Pulling up old flooring

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  #1  
Old 04-05-05, 09:38 AM
alexmpaul
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Pulling up old flooring

I'm looking to replace a bad ceramic tiling job in the second floor bathroom of a 6 years old frame home. I'm unclear what I should expect to see under the floor tiles.

"Should" the tiles have been laid on cement board on top of plywood?

If so, should I plan on replacing this cement board after the tiles are removed? I've read that the cement board should be drilled to the pilewood every 8", so this sounds like a heck of a job to remove it. Can the cement board be reused, or is that unlikely given the need for a clean, flat surface?

I'm trying to get some idea what to look for before I get started and retile. Thanks!
 
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Old 04-06-05, 04:58 PM
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If the cement board was set with unmodified thinset and nailed down it will ultimately come up cleanly, in small pieces, but it will come up. A demolition hammer with a 2 " spade will help a lot. You can rent one for the day for about $50.
Some tile are set directly to plywood which is risky at best unless you really know what you are doing (like Tilebri or me ) Take up the tile and let us know what is under it and what condition the subfloor is in. We can help you along better once that part is figured out.
 
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Old 04-07-05, 08:56 AM
alexmpaul
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Thanks for the reply. I wasn't sure if this thread would get revisited so I PM'd this as well...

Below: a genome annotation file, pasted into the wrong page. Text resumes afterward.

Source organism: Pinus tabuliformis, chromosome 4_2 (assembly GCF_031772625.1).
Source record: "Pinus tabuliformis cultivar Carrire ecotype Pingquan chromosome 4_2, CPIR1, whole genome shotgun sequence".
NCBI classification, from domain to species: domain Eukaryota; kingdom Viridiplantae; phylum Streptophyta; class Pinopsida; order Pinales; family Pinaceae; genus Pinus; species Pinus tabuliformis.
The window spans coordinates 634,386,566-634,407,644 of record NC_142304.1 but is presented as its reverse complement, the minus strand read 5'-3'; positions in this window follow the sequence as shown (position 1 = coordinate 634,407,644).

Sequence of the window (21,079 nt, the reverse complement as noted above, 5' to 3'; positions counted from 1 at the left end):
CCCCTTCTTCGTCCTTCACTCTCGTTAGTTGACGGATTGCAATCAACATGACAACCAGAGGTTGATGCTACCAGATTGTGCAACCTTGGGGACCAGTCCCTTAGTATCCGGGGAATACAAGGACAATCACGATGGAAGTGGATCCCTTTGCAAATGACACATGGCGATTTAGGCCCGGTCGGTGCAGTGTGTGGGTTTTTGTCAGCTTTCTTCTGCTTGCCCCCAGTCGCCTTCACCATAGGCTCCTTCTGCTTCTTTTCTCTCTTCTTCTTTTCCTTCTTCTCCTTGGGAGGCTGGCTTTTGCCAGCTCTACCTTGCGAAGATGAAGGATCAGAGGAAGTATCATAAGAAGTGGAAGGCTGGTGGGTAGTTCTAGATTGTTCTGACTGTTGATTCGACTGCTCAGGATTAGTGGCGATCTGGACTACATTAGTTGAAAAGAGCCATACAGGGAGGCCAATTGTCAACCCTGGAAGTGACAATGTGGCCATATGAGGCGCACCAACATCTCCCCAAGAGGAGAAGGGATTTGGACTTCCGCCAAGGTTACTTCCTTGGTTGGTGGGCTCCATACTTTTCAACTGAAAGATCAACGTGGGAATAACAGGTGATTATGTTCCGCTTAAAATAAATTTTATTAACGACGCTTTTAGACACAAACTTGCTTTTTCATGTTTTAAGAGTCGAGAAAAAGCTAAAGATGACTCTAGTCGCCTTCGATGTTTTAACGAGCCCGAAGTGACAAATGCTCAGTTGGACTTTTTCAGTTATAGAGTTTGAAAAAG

It looks like the tile is laid directly on a single sheet of plywood. Is it better to replace the plywood? Or can I get away with sanding or scraping away enough of the old adhesive to tile overtop whatever bit remains? This would seem like a pretty common issue and I'm surprised I can't find a thread on it.

thanks again.
 
  #4  
Old 04-07-05, 09:50 AM
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Common problem only with half a**ed tract home builders, and now you can understand why there is a problem. Use the suggestions Bob recomended and then grind the floor, ou can rent one with a dust shield that hooks to a shop vac. Make sure the shop vac has a hepa filter to get the really small stuff (silica). At a minimum, you will need backer set in thinset over the old floor. First layer will not need to be perfectly clean, but you don't want any spots that can break up when you screw the backer into it causing bumps under your backer. Best if you get it nice and smooth, though and add a second layer of 3/8 to 1/2" bcx ply first then backer set into unmodifed thinset. FLange height issues can be solved with falnge extenders and/or double wax rings.
 
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